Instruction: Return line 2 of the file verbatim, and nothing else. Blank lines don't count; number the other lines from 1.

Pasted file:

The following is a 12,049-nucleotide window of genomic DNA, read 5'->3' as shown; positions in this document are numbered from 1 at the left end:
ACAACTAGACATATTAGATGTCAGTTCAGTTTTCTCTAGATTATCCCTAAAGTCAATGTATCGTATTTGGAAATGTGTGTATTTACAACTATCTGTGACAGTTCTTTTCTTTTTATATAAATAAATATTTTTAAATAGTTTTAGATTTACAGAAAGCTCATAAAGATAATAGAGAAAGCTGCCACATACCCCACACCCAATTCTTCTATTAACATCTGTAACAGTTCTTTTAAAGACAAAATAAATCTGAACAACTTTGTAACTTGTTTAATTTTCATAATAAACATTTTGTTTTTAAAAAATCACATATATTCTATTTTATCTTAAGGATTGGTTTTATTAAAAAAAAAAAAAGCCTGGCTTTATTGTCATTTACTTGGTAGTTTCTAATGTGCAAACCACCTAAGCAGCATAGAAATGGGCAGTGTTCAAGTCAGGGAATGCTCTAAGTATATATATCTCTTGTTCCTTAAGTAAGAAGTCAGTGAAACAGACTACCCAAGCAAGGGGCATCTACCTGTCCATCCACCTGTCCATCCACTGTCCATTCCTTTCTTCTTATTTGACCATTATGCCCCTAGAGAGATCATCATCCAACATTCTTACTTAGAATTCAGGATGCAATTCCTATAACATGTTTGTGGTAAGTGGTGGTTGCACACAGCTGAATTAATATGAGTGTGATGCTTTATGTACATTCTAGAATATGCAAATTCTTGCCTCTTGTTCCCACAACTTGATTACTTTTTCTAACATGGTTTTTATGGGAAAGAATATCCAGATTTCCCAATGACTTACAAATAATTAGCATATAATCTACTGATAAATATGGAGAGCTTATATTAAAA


ACAACTAGACATATTAGATGTCAGTTCAGTTTTCTCTAGATTATCCCTAAAGTCAATGTATCGTATTTGGAAATGTGTGTATTTACAACTATCTGTGACAGTTCTTTTCTTTTTATATAAATAAATATTTTTAAATAGTTTTAGATTTACAGAAAGCTCATAAAGATAATAGAGAAAGCTGCCACATACCCCACACCCAATTCTTCTATTAACATCTGTAACAGTTCTTTTAAAGACAAAATAAATCTGAACAACTTTGTAACTTGTTTAATTTTCATAATAAACATTTTGTTTTTAAAAAATCACATATATTCTATTTTATCTTAAGGATTGGTTTTATTAAAAAAAAAAAAAGCCTGGCTTTATTGTCATTTACTTGGTAGTTTCTAATGTGCAAACCACCTAAGCAGCATAGAAATGGGCAGTGTTCAAGTCAGGGAATGCTCTAAGTATATATATCTCTTGTTCCTTAAGTAAGAAGTCAGTGAAACAGACTACCCAAGCAAGGGGCATCTACCTGTCCATCCACCTGTCCATCCACTGTCCATTCCTTTCTTCTTATTTGACCATTATGCCCCTAGAGAGATCATCATCCAACATTCTTACTTAGAATTCAGGATGCAATTCCTATAACATGTTTGTGGTAAGTGGTGGTTGCACACAGCTGAATTAATATGAGTGTGATGCTTTATGTACATTCTAGAATATGCAAATTCTTGCCTCTTGTTCCCACAACTTGATTACTTTTTCTAACATGGTTTTTATGGGAAAGAATATCCAGATTTCCCAATGACTTACAAATAATTAGCATATAATCTACTGATAAATATGGAGAGCTTATATTAAAA